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Red Hat buys Cygnus

Cygnus acquisition makes plenty of sense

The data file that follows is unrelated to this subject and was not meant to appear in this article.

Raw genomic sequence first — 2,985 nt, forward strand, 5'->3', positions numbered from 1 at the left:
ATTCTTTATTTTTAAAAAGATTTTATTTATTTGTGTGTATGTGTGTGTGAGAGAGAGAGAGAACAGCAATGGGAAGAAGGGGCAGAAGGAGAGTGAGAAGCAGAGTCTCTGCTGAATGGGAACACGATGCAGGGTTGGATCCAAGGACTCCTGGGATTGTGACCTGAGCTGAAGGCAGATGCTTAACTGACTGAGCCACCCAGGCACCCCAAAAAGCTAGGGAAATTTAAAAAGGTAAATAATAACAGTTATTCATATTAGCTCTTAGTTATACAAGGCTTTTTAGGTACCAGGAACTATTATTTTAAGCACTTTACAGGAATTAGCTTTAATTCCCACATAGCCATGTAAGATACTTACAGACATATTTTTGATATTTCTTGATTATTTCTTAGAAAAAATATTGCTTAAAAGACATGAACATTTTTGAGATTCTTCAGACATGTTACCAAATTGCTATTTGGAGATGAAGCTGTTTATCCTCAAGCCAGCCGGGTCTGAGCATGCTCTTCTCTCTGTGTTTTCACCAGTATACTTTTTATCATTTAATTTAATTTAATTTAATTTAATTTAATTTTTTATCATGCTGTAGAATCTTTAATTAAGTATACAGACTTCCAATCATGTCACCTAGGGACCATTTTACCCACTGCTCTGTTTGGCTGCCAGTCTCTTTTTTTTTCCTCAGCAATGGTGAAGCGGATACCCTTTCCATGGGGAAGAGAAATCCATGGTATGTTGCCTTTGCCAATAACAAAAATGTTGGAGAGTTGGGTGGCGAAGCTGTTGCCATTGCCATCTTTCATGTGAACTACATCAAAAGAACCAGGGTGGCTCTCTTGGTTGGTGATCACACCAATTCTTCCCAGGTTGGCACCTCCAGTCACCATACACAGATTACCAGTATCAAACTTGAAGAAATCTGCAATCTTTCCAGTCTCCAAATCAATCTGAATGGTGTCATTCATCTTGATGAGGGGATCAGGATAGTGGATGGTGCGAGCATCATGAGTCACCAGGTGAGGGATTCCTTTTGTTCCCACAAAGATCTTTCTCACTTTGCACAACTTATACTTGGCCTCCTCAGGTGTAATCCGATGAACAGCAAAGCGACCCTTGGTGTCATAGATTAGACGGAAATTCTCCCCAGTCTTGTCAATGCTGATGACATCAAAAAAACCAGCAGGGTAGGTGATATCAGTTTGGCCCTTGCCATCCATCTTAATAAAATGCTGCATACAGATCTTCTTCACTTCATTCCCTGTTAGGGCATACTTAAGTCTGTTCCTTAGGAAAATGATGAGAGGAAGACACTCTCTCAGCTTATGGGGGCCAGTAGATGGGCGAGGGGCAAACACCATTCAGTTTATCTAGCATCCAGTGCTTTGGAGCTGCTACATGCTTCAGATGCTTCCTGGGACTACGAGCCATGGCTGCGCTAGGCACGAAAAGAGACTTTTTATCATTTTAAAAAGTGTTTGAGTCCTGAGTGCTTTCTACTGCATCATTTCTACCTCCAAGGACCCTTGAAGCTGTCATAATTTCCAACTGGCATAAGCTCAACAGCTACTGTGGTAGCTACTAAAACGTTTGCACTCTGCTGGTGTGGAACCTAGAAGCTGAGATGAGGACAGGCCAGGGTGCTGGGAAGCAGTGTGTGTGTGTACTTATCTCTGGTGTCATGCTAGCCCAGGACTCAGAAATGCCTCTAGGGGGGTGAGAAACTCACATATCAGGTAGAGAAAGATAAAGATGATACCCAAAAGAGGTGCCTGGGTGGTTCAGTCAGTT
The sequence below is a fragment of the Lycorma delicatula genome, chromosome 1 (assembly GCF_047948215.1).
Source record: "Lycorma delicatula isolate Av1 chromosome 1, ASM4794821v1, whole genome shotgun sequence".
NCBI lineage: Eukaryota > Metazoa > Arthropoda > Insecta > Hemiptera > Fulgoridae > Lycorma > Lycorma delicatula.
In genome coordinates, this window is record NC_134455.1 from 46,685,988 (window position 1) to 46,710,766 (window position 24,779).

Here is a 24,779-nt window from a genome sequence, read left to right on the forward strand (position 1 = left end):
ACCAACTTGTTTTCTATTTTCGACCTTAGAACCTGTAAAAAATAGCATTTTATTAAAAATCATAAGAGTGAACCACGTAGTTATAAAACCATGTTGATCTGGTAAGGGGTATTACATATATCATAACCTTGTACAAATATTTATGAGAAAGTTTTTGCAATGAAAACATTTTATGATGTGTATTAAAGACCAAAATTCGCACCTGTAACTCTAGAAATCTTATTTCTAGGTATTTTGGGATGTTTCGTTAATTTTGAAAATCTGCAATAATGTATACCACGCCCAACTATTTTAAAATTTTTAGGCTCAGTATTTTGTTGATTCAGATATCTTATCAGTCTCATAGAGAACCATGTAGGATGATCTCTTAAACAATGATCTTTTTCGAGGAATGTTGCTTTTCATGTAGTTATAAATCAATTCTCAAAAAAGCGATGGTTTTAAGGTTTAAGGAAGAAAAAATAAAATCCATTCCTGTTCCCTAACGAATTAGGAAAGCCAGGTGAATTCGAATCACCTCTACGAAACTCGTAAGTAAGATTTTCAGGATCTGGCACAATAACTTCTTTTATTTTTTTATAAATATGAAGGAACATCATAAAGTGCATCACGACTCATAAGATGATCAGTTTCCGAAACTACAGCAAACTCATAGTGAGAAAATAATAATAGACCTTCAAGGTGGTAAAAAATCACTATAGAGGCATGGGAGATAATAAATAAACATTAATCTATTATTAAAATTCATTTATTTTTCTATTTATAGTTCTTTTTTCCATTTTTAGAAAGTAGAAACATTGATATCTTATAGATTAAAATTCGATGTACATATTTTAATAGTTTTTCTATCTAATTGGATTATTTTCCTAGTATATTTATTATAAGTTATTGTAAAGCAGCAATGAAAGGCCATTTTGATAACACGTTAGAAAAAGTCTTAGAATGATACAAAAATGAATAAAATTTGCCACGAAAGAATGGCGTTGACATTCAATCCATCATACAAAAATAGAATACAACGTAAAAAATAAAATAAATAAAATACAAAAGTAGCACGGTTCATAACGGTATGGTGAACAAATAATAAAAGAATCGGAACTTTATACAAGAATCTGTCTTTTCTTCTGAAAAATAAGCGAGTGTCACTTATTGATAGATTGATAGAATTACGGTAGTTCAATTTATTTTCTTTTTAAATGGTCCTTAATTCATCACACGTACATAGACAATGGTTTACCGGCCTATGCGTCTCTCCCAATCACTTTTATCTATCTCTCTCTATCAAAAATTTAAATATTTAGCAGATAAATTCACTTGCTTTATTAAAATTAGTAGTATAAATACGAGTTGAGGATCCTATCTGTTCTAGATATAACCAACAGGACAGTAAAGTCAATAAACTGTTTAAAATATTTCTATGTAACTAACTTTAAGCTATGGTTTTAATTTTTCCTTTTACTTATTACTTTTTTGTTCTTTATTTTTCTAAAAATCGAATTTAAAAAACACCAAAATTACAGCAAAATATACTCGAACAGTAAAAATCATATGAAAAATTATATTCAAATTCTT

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Red Hat has bought Linux software development tool specialist Cygnus, as anticipated last week, in a stock-swap deal valued at $674 million. If Cygnus shareholders approve the plan, the two companies will become one before the end of January 2000. The move makes good sense for both companies, but Red Hat is the main beneficiary. Cygnus' lucrative development tool business is not only lucrative -- which is handy for the loss-making Red Hat -- but it broadens Red Hat's product portfolio, allowing the company to counter the perception in the business world that it's just a Linux distributor. Interestingly, Red Hat's statement outlining the acquisition also stresses Cygnus' experience with embedded applications and "post PC-centric platforms". That suggests Red Hat is also interested in breaking into the emerging market for embedded versions of Linux, one of the key areas for commercial exploitation of the open source OS. Meanwhile, the executive reshuffle at Red Hat the Cygnus takeover was rumoured to have provoked appears to have pretty much gone as we expected. In place of the rumoured senior resignations, co-founder Bob Young has handed over his CEO badge to the company's president, Matthew Szulik. Young will continue in the role of company chairman. Making Szulik CEO is essentially about putting the running of the business in the hands of the business guy. Post IPO and with expansion on the agenda, Red Hat needs to be taken seriously as a major software company, and part of that means broadening the product line -- hence Cygnus -- and putting day-to-day and strategic control in the hands of someone with more business credibility that Red Hat's more techie founders. ®

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